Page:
Haruko Obokata, 30, would withdraw two papers at the centre of the controversy, suggested a spokeswoman for Riken, the respected research institute that sponsored the study, marking a steep fall from grace for the young researcher.
"We confirmed that she agreed to retract both articles," the spokeswoman said.
She added that Riken was "still discussing" a retraction with co-author Charles Vacanti of Harvard University.
Obokata was feted after unveiling findings that appeared to show a straightforward way to re-programme adult cells to become stem cells -- precursors that are capable of developing into any other cell in the human body.
Identifying a readily manufacturable supply of stem cells could one day help meet a need for transplant tissues, or even whole organs, meaning that any advance in the field is usually met with excitement in the scientific community.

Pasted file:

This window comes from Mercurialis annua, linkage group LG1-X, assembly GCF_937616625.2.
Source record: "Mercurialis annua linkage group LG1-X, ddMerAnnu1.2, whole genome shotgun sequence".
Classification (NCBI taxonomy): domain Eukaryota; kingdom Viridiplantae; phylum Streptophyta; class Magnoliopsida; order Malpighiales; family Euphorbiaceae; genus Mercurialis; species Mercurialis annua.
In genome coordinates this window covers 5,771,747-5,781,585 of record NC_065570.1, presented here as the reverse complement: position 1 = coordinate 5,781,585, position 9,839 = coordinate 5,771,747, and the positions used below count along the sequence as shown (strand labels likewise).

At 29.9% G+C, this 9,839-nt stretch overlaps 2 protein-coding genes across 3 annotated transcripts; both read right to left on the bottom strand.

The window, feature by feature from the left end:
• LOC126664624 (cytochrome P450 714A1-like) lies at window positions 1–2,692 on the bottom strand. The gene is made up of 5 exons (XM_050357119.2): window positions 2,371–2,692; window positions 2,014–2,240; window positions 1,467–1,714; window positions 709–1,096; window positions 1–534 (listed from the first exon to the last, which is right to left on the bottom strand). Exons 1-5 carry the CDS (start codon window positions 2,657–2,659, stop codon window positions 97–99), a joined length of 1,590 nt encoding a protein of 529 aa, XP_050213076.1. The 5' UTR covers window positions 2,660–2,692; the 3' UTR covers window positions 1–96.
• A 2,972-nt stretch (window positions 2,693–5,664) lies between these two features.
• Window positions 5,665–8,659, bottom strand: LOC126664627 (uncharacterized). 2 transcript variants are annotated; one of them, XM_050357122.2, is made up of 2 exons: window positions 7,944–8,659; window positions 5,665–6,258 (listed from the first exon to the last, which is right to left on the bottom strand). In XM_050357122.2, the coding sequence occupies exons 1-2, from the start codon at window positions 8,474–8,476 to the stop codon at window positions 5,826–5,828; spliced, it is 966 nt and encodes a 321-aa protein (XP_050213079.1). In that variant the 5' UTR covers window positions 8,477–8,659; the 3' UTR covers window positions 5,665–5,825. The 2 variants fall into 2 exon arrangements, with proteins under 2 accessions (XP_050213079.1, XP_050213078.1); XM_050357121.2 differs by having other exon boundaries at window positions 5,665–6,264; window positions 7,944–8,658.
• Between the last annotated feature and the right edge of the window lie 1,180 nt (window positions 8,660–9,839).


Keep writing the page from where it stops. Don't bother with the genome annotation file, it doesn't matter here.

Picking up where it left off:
The study was front-page news in Japan, but within weeks of Obokata's paper on so-called Stimulus-Triggered Acquisition of Pluripotency (STAP) cells being published, questions began to emerge, with fellow scientists saying they could not replicate her results.
Riken had urged the scientist to withdraw her two papers, after concluding that she fabricated at least some of the data.